Anthropogenic change is expected to alter environments at alarming rates. To predict the impact of modified environments on social behavior, we must study the relationship between environmental features and collective behavior in a genetically tractable model, zebrafish (Danio rerio). Here, we conducted a field study to examine the relationship between salient environmental features and collective behavior in four populations of zebrafish. We found zebrafish in flowing water formed volatile groups, whereas those in still water had more consistent membership and leadership. Groups in fast-flowing water were large (up to 2000 fish) and tightly knit with short nearest neighbor distances, whereas group sizes were smaller (11 fish/group) with more space between individual fish in still and slow-flowing water. These observations point to a possible profound role of water flow in influencing collective behavior in wild zebrafish.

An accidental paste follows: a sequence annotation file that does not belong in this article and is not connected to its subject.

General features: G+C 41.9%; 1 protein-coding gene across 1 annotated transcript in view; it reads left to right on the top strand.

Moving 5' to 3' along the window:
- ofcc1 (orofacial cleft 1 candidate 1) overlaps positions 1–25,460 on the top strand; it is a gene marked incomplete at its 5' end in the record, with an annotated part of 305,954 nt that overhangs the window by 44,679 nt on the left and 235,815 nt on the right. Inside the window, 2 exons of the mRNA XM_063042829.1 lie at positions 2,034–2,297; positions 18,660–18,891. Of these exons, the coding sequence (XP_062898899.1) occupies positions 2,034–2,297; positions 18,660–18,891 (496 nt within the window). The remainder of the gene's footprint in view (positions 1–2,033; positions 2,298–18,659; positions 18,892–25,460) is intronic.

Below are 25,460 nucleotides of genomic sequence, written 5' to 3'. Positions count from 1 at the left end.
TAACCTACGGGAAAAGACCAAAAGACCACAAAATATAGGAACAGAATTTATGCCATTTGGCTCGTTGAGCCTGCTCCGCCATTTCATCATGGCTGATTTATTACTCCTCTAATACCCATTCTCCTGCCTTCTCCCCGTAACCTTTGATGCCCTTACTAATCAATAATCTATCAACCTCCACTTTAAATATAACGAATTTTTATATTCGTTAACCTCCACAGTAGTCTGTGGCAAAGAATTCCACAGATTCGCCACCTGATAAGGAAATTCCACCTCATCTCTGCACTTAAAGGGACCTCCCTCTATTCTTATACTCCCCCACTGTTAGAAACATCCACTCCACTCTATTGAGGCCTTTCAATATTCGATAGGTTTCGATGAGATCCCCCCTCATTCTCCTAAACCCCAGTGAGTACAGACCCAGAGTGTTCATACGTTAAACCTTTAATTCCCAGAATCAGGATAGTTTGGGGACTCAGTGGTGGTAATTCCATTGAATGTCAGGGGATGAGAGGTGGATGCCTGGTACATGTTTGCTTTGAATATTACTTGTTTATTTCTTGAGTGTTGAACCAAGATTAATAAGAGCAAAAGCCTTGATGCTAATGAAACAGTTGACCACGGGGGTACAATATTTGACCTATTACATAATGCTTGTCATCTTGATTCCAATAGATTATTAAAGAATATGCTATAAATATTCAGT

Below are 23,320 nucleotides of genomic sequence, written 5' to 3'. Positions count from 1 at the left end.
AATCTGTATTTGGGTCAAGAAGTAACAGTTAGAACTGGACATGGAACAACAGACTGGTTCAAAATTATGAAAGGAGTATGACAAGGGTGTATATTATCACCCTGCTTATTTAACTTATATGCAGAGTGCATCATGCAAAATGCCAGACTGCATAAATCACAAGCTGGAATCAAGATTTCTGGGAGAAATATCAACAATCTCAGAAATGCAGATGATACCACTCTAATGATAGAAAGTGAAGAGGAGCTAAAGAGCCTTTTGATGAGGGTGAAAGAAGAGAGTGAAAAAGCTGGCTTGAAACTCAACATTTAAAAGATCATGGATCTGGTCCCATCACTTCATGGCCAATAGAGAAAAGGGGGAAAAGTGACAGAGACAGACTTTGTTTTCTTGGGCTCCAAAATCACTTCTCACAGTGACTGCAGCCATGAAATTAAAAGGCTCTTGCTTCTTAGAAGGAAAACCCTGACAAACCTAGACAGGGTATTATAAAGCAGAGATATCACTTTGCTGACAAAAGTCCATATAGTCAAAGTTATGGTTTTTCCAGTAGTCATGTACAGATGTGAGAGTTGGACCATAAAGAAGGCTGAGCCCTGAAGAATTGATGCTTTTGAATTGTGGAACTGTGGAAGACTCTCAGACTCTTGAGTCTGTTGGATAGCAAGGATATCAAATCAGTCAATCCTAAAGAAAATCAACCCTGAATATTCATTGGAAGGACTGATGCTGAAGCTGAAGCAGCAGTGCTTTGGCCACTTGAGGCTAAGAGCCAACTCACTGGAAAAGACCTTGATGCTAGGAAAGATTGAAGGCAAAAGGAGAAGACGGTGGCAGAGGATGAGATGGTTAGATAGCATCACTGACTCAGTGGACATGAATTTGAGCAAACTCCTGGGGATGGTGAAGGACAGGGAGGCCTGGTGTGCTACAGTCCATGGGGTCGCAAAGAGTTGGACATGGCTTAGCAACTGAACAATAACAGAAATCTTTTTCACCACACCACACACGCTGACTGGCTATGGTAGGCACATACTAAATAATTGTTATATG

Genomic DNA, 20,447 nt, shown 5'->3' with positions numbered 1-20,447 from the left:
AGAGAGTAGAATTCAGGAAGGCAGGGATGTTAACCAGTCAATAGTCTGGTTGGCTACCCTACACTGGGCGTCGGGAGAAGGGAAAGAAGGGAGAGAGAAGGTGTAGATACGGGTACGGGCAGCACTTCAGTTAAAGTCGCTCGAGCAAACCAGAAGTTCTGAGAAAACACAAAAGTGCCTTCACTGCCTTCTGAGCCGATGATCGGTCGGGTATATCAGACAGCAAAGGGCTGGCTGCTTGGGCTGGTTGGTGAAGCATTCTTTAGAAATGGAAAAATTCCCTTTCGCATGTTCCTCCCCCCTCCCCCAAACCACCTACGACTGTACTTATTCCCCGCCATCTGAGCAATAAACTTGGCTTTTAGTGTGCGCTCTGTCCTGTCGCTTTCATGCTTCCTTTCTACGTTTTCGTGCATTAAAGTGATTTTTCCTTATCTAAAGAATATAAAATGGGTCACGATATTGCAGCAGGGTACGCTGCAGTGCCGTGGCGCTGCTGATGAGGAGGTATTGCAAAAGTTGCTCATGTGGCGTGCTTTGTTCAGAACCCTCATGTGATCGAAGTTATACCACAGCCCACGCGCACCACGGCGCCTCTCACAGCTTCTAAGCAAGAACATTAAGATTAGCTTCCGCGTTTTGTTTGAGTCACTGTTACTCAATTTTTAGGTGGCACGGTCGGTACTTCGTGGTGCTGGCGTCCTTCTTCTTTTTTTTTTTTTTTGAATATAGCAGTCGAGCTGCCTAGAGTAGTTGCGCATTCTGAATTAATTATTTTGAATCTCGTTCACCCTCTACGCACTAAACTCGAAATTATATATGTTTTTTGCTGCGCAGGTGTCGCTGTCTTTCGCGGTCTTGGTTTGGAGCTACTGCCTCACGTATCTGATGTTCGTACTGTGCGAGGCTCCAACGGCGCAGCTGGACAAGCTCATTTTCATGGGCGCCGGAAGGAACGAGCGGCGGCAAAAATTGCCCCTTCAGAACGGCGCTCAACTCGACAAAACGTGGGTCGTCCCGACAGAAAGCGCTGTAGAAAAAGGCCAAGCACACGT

Keywords: collective behavior; environment; field study; vegetation; water flow; zebrafish.